For HIPAA-related calls, the FCC amended their rules to limit the number of calls to one artificial or prerecorded call per day up to a maximum of three artificial or prerecorded calls per week.[7] Again, callers can make more calls if they receive consent from the called party or use a live agent to make additional calls.

In sum, the number of calls for non-commercial calls to a residence, commercial calls to a residence that do not constitute telemarketing, and tax-exempt nonprofit organization calls to a residence, is limited to three in a 30-day period. HIPAA-related calls are limited to one call per day, up to three times a week.

  1. Opt-Out Requirements

The FCC clarified that calls subject to the TCPA must also comply with certain opt-out requirements. Specifically, the caller must provide an automated, interactive voice and/or key press-activated opt-out mechanism for the called person to make a do-not-call request, including brief instructions, within two seconds of providing identification information required at the beginning of the message.[8] When a call recipient elects to opt out, the mechanism must automatically record the called person’s number to the caller’s do-not-call list and immediately terminate the call.[9] If the message is left on an answering machine, it must also provide a toll-free number that enables the called person to call back at a later time and connect directly to the automated, interactive voice and/or key activated opt-out mechanism and automatically record the called person’s number to the caller’s do-not-call list.[10]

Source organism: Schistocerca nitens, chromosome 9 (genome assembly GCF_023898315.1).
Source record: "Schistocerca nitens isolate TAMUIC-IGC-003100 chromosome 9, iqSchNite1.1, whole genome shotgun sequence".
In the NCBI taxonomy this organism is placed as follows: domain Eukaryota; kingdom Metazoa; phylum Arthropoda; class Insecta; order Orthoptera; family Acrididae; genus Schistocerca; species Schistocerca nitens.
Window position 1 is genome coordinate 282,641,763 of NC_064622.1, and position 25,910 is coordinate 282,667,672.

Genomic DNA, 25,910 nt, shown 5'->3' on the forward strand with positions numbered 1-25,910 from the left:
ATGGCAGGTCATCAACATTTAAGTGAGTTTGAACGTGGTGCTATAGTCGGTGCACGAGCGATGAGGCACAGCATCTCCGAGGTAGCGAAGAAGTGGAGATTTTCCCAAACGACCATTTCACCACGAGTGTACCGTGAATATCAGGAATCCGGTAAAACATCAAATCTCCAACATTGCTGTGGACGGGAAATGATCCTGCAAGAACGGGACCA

Further, callers must institute procedures for maintaining do-not-call lists that meet the following minimum standards:

  • A written policy, available on demand, for maintaining a do-not-call list;
  • personnel engaged in any aspect of telemarketing must be informed and trained in the existence and use of the do-not-call list;
  • recording and disclosure of the do-not-call requests;
  • must provide the called party with the name of the individual caller, name of the person or entity whose behalf the call is being made, and a telephone number or address at which the person or entity may be contacted and the number may not be a 900 number or number for which charges exceed local or long distance transmission charges;
  • the request applies to the particular entity making the call; and
  • a do-not-call request must be honored for five years from the time the request is made.[11]

These new requirements will take effect six months after OMB’s approval is published in the Federal Register. Importantly, we recognize there are still pieces to this that are not settled, in particular, with regards to the caller and how calls should be counted. As we navigate the ultimate impact of this Report and Order, please reach out to Holtzman Vogel for specific questions related to your entity or planned activity.

 

[1] 47 U.S.C. § 227(b)(1)(B).

[2] 47 CFR § 64.1200(b)(1)-(2).

[3] Section 8(a) of the TRACED Act provides that the Commission: “shall ensure that any exemption under subparagraph (B) or (C) contains requirements for calls made in reliance on the exemption with respect to- … (iii) the number of such calls that a calling party may make to a particular called party.” See 47 U.S.C. § 227(b)(2)(I).

[4] 47 CFR § 64.1200(ii)-(v).

[5] Id at § 64.1200(ii).

[6] Id. at § 64.1200(iii)-(iv).

[7] Id. at § 64.1200(v).

[8] Id. at § 64.1200(b)(3). See § 64.1200(b)(1), “artificial or prerecorded voice messages must state clearly at the beginning of the message the identity of the business, individual, or other entity that is responsible for initiating the call.”

[9] Id. at § 64.1200(b)(3).

[10] Id.

[11] Id. at 64.1200(d)(1)-(6).



News & HVJT Insights